HSH Preparing for Change of Ownership

Maritime Activity Reports, Inc.

December 9, 2016

Image: HSH Nordbank

Image: HSH Nordbank

 HSH Nordbank  is pushing ahead with the upcoming change of ownership; it is putting on a good performance in the Core Bank supported above all by the real estate and corporate clients businesses and is continuing its systematic cost-cutting course. 

 
In the words of HSH Nordbank's CEO Stefan Ermisch, the Bank is still expecting a profit for the year as a whole despite the unabatedly difficult situation on the shipping markets and is preparing for the impending change of ownership. 
 
"HSH Nordbank is showing an encouraging performance in all business areas of the Core Bank. We are traditionally strong in the commercial real estate business in Germany; we have gained a lot of ground in competition for SME clients and we are benefiting from our further optimised structures. The major charges dating from the times before 2009 are now for the most part pooled in the Non-Core-Bank", said Stefan Ermisch, Chief Executive Officer of HSH Nordbank
 
Stefan added: "They will undoubtedly remain a problematic legacy for our Bank as no improvement is currently in sight in shipping despite the crisis having lasted several years already. We intend to cut more problem loans from our legacy business by the end of the year. For 2016 we reaffirm our cautious earnings forecast in view of the persistently high loan loss provisioning requirement for shipping, and we aim to close out the year with a profit within the Group."
 
In the first nine months of the year HSH Nordbank continued to reduce its legacy assets while setting aside substantially higher provisions for its shipping loans. At the same time, it earned EUR 163 (pre-year period: 24) million and improved its capital ratios.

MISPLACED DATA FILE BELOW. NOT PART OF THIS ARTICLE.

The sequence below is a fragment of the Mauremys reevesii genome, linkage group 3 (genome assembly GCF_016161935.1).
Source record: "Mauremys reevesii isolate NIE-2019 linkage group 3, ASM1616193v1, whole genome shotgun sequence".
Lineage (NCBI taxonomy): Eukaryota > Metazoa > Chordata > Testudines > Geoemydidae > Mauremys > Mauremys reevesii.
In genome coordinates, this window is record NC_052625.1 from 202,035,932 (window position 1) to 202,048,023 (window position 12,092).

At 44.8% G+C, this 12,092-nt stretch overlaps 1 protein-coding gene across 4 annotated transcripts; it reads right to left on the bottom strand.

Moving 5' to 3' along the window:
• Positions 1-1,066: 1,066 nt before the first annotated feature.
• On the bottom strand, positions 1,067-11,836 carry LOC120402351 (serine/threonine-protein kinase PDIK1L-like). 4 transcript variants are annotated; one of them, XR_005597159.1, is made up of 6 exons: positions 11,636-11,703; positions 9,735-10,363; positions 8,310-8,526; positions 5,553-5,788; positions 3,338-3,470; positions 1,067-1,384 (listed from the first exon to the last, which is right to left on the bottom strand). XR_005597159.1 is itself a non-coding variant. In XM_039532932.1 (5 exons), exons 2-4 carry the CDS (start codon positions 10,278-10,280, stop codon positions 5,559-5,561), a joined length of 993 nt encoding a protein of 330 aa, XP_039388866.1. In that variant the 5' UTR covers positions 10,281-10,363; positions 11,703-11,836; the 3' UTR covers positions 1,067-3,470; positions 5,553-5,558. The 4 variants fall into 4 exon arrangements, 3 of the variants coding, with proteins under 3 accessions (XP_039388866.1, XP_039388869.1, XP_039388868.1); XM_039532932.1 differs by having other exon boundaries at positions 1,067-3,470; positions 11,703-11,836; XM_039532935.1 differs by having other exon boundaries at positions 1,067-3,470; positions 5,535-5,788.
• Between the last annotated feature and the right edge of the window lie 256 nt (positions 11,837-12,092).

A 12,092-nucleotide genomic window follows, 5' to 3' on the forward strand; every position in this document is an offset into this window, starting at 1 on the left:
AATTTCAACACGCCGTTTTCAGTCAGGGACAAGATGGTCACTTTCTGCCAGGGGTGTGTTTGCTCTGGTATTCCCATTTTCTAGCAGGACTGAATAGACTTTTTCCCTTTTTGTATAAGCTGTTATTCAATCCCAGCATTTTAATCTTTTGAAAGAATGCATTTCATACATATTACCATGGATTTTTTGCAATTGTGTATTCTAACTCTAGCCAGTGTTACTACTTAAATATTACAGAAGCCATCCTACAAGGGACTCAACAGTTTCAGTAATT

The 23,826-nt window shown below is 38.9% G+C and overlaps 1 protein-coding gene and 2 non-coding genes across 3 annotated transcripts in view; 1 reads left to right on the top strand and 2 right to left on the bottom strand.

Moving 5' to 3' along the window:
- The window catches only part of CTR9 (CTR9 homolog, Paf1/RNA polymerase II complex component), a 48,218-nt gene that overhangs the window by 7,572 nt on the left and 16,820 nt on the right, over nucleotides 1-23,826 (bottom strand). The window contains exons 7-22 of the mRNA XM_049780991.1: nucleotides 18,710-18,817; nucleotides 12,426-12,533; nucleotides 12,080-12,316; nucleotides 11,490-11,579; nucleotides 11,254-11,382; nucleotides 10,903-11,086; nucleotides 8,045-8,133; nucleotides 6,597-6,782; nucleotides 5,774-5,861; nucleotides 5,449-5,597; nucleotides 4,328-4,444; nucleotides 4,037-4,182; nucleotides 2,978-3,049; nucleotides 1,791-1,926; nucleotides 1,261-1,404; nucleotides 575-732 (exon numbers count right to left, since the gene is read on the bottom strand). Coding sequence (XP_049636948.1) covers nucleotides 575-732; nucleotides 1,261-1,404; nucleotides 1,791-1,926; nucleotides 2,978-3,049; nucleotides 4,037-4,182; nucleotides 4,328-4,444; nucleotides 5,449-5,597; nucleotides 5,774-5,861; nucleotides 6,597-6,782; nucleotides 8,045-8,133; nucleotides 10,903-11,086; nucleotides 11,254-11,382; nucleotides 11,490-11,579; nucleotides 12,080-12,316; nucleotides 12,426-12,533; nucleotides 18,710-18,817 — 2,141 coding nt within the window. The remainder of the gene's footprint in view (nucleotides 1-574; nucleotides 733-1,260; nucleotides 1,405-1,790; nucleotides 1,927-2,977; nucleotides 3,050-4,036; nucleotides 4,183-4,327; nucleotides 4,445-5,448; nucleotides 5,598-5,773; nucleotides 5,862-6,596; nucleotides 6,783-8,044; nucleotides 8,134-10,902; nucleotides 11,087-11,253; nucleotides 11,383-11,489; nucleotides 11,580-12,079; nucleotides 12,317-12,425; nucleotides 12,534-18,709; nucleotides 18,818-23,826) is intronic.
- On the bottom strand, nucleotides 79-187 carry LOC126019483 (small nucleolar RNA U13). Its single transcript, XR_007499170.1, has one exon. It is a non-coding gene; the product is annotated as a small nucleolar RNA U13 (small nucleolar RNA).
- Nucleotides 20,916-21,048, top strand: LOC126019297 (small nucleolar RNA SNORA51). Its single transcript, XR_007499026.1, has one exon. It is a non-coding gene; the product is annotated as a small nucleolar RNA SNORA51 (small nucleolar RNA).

At EUR 102 (109) million, total income in the Shipping segment of the Core Bank was almost at the pre-year level. Net interest income, which declined as the portfolio was deliberately wound down, was offset by positive valuation effects in net trading income. 
 
New business was entered into on a very selective basis in the course of the year and came to EUR 0.2 billion; the third quarter on a standalone basis recorded no new business. The substantial year-on-year rise in net income before taxes to EUR 92 (45) million was furthermore supported materially by loan loss provisions after offsetting the second loss guarantee of EUR 42 million. 
 
The Shipping exposure of the Core Bank decreased further to EUR 7.1 billion as it was both reduced and partly shifted to the Non-Core-Bank. The quality of this portfolio is good: more than 90 percent of its loans are performing. 
 
The legacy shipping exposures from the period pre-2009 are mostly pooled in the Non-Core-Bank and remain problematic. The Bank has taken account of this by setting aside high loan loss provisions for these legacy cases. 
 
The Non-Core-Bank has reported loan loss provisions before guarantee for shipping of EUR -959 million. It is these legacy loans that also primarily tie up the guarantee, which the federal states provided in 2009 to recapitalise the Bank. 
 
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